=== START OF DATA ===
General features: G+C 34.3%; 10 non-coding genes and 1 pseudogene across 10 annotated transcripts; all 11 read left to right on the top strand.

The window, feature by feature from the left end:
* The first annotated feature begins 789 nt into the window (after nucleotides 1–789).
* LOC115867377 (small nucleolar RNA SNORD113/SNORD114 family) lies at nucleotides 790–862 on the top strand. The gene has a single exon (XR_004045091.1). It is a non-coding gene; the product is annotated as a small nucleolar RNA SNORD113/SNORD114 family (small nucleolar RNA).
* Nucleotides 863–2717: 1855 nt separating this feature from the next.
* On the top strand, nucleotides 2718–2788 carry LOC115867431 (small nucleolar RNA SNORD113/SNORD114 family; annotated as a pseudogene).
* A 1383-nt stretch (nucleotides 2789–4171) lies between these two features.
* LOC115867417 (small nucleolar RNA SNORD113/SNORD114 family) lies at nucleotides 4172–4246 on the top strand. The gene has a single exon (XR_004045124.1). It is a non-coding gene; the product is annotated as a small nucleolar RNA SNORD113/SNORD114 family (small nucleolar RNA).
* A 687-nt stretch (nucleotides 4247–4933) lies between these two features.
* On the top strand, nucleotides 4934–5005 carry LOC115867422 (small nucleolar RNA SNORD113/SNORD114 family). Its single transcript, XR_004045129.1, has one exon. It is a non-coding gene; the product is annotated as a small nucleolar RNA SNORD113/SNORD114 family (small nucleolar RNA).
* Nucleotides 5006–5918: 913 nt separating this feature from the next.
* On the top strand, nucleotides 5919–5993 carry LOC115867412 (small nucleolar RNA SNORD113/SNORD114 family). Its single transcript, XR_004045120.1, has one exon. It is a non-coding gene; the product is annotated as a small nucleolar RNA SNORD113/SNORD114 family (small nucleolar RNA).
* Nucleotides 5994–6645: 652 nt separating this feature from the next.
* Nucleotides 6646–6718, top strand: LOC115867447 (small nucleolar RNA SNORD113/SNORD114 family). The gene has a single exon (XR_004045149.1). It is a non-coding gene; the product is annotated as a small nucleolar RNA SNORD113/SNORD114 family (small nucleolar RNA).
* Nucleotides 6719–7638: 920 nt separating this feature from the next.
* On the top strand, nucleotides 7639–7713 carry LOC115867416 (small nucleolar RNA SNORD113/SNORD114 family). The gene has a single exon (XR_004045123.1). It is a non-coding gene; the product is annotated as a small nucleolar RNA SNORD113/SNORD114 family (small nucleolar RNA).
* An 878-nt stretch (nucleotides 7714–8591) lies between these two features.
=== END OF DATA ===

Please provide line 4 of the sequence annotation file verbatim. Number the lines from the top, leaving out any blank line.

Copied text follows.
* LOC115867377 (small nucleolar RNA SNORD113/SNORD114 family) lies at nucleotides 790–862 on the top strand. The gene has a single exon (XR_004045091.1). It is a non-coding gene; the product is annotated as a small nucleolar RNA SNORD113/SNORD114 family (small nucleolar RNA).